The Property Cat market grew when the wind blew hard and knocked down the surplus of the direct property insurers in the Gulf Coast and Eastern United States.  Bermuda became the home of many of these Property Cat reinsurers and are often known by their year of incorporation or their "class year."

Recently, Aon Benfield, a world wide reinsurance broker, issued a study on the Property Cat marketplace.  You can find the study here.  The study provides a very positive review of the Property Cat market as high quality credit protection for direct insurers.  Here's one quote from the opening of the paper entitled "Credit Risk of Property Catastrophe Reinsurers."

"Since 2000 the reinsurance industry has paid more than USD150 billion in catastrophe claims.  Over the same time horizon only eight reinsurers have gone insolvent due to
catastrophe losses, and those eight represented less than 1 percent of global reinsurer capital. Further, the insolvent companies have settled more than 99 percent of their claims. As a result realized credit losses have been less than 10 basis points, a rate consistent with ‘AA’ corporate bond default rates."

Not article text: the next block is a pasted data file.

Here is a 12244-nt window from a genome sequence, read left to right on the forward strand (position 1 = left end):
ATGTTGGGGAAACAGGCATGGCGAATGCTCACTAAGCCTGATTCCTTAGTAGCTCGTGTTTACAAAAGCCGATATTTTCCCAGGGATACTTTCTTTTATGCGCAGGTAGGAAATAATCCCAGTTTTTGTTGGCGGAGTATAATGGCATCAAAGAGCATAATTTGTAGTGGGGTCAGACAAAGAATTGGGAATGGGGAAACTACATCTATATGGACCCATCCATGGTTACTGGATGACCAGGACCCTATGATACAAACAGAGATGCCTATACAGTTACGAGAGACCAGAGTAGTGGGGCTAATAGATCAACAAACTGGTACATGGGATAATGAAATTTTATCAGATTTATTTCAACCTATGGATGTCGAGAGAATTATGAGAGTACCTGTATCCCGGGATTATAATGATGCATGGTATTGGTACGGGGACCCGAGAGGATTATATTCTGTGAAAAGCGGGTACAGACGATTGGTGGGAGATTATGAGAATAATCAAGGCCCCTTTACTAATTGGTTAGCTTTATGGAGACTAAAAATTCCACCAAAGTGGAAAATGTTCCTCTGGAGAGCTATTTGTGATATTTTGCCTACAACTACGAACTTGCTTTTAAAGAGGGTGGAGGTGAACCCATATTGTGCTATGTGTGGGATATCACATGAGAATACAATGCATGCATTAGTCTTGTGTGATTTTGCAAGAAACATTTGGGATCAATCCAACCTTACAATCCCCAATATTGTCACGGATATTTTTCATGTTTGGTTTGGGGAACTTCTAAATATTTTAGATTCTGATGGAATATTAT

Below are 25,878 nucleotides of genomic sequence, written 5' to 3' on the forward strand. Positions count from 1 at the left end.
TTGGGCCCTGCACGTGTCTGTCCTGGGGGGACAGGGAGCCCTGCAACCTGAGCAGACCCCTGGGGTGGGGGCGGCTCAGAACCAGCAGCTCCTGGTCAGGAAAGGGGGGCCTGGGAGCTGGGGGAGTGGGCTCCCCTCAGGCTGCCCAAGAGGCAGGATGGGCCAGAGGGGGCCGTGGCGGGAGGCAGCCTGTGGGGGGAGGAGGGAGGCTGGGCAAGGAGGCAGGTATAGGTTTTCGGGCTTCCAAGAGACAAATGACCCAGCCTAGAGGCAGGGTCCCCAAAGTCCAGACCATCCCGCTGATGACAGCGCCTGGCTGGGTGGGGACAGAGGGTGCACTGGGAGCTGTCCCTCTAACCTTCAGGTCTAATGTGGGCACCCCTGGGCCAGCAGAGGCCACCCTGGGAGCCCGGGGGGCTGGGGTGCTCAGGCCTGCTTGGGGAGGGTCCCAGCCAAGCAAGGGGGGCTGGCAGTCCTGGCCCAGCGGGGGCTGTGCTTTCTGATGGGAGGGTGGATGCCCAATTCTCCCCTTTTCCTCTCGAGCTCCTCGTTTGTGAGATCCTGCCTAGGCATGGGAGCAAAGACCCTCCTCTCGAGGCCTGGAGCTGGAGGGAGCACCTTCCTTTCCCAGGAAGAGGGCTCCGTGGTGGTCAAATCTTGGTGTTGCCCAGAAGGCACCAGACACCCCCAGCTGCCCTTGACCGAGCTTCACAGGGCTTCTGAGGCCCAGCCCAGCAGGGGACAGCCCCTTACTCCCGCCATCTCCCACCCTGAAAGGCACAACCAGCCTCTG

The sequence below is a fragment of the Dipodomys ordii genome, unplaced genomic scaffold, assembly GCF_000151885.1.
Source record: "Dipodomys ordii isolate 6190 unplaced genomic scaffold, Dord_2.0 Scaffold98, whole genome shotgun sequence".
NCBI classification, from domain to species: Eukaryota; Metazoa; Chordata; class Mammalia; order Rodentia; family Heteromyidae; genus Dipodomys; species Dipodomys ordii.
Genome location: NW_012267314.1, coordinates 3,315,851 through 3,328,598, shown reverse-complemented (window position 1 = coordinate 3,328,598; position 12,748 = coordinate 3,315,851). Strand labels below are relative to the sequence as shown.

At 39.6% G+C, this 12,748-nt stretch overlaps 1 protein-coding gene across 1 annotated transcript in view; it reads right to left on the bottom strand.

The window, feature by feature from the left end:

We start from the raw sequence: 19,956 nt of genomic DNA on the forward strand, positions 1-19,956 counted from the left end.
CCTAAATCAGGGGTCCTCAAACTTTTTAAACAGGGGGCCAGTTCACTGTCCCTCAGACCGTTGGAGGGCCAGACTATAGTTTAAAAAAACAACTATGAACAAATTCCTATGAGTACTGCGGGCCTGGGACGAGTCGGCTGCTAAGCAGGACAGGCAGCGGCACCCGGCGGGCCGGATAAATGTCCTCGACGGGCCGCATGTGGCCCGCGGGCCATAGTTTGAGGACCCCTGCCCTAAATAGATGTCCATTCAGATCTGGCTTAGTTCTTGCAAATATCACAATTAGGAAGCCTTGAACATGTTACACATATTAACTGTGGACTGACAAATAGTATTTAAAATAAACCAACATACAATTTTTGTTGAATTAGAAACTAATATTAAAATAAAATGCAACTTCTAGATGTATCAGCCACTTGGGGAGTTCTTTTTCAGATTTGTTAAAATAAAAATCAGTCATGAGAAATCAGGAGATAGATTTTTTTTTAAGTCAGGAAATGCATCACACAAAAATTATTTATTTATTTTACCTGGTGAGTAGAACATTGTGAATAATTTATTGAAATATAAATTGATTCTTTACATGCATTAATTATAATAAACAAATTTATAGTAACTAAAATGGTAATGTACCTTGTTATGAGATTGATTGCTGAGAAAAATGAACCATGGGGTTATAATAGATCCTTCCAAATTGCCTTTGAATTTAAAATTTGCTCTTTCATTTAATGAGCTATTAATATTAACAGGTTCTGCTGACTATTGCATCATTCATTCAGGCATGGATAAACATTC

The paper describes in great detail the credit value of the Property Cat market and compares the market over various years.  How is the Property Cat market doing in the face of Hurricane Isaac?  Time will tell, but early reports indicate that the insured losses will not be a problem for the insurance industry even with its estimated $2 billion price tag.

Tuesday, July 31, 2012

India's Blackout Disaster

The developing disaster in India caused by the massive power grid failure is an unfortunate example of a disaster caused by a combination of natural and man made acts.  As this disaster unfolds before us, power companies throughout the world, along with businesses and governments are watching closely.  The lessons learned from the India power grid disaster will hopefully prevent or at least mitigate similar power grid implosions elsewhere.